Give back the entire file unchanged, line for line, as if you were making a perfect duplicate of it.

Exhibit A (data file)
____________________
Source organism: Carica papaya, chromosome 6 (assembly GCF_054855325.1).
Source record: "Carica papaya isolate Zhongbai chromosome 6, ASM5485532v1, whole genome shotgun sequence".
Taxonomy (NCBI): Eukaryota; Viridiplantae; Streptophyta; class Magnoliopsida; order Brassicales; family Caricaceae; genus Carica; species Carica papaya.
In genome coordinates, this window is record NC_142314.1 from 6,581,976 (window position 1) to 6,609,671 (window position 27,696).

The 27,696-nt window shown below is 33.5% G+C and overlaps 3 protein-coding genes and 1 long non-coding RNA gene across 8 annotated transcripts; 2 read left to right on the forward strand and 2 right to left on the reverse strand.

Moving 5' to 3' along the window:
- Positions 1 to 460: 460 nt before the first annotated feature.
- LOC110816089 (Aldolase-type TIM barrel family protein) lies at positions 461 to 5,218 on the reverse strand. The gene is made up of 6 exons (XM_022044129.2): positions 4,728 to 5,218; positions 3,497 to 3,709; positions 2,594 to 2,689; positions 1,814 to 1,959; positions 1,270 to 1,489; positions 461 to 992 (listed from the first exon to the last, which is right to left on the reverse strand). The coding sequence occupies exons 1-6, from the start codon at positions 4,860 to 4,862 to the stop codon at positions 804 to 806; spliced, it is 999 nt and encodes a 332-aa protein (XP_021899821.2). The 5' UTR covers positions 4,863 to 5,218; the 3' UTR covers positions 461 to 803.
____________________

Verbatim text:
Source organism: Carica papaya, chromosome 6 (assembly GCF_054855325.1).
Source record: "Carica papaya isolate Zhongbai chromosome 6, ASM5485532v1, whole genome shotgun sequence".
Taxonomy (NCBI): Eukaryota; Viridiplantae; Streptophyta; class Magnoliopsida; order Brassicales; family Caricaceae; genus Carica; species Carica papaya.
In genome coordinates, this window is record NC_142314.1 from 6,581,976 (window position 1) to 6,609,671 (window position 27,696).

The 27,696-nt window shown below is 33.5% G+C and overlaps 3 protein-coding genes and 1 long non-coding RNA gene across 8 annotated transcripts; 2 read left to right on the forward strand and 2 right to left on the reverse strand.

Moving 5' to 3' along the window:
- Positions 1 to 460: 460 nt before the first annotated feature.
- LOC110816089 (Aldolase-type TIM barrel family protein) lies at positions 461 to 5,218 on the reverse strand. The gene is made up of 6 exons (XM_022044129.2): positions 4,728 to 5,218; positions 3,497 to 3,709; positions 2,594 to 2,689; positions 1,814 to 1,959; positions 1,270 to 1,489; positions 461 to 992 (listed from the first exon to the last, which is right to left on the reverse strand). The coding sequence occupies exons 1-6, from the start codon at positions 4,860 to 4,862 to the stop codon at positions 804 to 806; spliced, it is 999 nt and encodes a 332-aa protein (XP_021899821.2). The 5' UTR covers positions 4,863 to 5,218; the 3' UTR covers positions 461 to 803.